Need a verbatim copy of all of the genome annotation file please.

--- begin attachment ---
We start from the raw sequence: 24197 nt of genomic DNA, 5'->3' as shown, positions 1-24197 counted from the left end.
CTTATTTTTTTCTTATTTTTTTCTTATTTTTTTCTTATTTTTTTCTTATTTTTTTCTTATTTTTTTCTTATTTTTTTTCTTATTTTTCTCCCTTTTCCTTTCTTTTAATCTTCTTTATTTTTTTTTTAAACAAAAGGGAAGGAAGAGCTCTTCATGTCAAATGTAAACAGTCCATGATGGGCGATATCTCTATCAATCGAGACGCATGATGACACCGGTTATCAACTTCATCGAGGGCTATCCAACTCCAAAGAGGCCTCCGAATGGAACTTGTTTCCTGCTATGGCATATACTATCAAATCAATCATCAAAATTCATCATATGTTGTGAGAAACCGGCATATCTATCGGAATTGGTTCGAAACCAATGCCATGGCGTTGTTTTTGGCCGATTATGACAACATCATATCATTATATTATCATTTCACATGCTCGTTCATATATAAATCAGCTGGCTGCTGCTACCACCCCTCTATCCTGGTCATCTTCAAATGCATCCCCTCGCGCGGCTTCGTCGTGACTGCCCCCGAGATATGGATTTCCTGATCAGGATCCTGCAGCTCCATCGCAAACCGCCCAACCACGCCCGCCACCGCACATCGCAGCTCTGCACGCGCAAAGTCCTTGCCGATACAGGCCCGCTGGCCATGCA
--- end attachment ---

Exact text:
We start from the raw sequence: 24197 nt of genomic DNA, 5'->3' as shown, positions 1-24197 counted from the left end.
CTTATTTTTTTCTTATTTTTTTCTTATTTTTTTCTTATTTTTTTCTTATTTTTTTCTTATTTTTTTCTTATTTTTTTTCTTATTTTTCTCCCTTTTCCTTTCTTTTAATCTTCTTTATTTTTTTTTTAAACAAAAGGGAAGGAAGAGCTCTTCATGTCAAATGTAAACAGTCCATGATGGGCGATATCTCTATCAATCGAGACGCATGATGACACCGGTTATCAACTTCATCGAGGGCTATCCAACTCCAAAGAGGCCTCCGAATGGAACTTGTTTCCTGCTATGGCATATACTATCAAATCAATCATCAAAATTCATCATATGTTGTGAGAAACCGGCATATCTATCGGAATTGGTTCGAAACCAATGCCATGGCGTTGTTTTTGGCCGATTATGACAACATCATATCATTATATTATCATTTCACATGCTCGTTCATATATAAATCAGCTGGCTGCTGCTACCACCCCTCTATCCTGGTCATCTTCAAATGCATCCCCTCGCGCGGCTTCGTCGTGACTGCCCCCGAGATATGGATTTCCTGATCAGGATCCTGCAGCTCCATCGCAAACCGCCCAACCACGCCCGCCACCGCACATCGCAGCTCTGCACGCGCAAAGTCCTTGCCGATACAGGCCCGCTGGCCATGCA